This article first explores the relationship between the accountant and the reliant third party, and recounts the mounting judicial hostility to the accountant's traditional privity defense. Next, the article critically examines the arguments that have supported traditional privity-based regimes. The third section turns to the reform courts and tests whether the rationales offered for reform justify abandoning the privity requirement.
Concluding that a convincing case for reform has yet to be made and - given the complexity of a properly executed instrumental analysis - may never be made, the article's final section reconsiders the utility of instrumental reasoning as a self-sustaining basis for tort reform. It suggests that, if the negligent accounting cases are any indication, the viability of tort reforms based on instrumental rationales may ultimately depend on how well the outcome in such cases corresponds to more traditional notions of fairness between the parties. In situations where this subtext of fairness concerns yields no obvious answer, the analysis suggests that courts armed with an instrumental agenda should proceed with considerably more caution than they currently exercise.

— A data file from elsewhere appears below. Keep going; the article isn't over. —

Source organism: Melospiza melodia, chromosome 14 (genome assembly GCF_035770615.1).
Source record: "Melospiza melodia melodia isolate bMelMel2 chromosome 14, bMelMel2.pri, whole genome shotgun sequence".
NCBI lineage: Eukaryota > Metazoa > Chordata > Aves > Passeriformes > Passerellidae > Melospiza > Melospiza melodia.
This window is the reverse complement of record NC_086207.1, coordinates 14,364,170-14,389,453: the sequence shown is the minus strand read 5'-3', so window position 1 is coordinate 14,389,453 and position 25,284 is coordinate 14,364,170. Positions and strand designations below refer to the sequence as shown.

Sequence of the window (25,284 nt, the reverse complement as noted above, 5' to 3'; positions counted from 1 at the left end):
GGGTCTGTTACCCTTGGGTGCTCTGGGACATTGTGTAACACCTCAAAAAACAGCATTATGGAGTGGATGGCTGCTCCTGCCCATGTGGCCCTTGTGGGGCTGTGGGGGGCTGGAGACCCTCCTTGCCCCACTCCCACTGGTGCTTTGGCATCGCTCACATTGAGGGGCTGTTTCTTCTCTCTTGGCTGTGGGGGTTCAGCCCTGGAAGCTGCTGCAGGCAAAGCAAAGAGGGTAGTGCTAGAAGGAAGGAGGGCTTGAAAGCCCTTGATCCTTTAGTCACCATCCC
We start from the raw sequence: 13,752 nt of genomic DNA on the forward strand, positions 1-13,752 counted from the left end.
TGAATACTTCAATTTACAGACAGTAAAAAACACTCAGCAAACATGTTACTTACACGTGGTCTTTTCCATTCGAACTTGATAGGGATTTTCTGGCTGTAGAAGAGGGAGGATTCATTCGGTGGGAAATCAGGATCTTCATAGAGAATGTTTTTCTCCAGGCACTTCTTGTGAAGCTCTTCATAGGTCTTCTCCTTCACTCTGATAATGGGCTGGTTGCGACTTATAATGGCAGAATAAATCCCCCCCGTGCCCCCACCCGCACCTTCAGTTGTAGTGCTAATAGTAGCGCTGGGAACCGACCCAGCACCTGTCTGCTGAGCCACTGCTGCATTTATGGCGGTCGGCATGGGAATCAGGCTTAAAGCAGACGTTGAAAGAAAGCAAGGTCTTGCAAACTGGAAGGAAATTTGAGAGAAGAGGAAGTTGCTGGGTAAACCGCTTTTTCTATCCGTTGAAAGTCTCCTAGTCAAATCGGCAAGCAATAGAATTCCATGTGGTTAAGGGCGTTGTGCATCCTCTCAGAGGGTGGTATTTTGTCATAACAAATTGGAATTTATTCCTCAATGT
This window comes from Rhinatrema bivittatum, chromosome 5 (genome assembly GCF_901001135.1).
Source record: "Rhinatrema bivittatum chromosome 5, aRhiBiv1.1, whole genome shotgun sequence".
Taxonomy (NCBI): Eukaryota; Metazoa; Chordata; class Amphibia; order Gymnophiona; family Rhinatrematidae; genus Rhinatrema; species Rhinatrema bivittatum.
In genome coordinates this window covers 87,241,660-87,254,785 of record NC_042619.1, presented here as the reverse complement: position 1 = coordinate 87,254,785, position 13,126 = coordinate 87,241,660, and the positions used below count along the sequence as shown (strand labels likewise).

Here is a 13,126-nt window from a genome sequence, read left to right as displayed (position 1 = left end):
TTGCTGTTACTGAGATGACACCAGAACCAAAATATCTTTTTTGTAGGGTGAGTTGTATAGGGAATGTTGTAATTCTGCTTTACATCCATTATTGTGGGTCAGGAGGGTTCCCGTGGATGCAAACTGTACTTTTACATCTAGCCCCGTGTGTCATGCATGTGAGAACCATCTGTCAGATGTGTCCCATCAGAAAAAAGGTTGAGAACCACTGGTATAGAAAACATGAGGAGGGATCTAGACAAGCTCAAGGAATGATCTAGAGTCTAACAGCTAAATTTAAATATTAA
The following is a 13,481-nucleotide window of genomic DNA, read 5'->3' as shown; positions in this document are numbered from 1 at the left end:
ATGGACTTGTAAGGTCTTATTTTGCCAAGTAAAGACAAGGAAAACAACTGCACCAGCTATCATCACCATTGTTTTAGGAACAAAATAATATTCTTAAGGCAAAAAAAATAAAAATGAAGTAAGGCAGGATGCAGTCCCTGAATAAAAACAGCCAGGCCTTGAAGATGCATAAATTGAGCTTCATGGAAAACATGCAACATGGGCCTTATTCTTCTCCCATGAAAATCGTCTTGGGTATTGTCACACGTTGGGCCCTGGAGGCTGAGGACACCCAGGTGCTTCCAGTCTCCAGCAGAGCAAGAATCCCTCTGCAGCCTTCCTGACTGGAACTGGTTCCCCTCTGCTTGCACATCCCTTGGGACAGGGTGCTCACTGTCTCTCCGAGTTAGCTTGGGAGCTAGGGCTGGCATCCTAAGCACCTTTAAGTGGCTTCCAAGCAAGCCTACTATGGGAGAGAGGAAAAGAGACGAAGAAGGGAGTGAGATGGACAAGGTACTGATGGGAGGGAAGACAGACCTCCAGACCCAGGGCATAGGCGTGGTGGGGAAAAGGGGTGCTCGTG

John A. Siliciano,
Negligent Accounting and the Limits of Instrumental Tort Reform,
Mich. L. Rev.
Available at: https://repository.law.umich.edu/mlr/vol86/iss8/4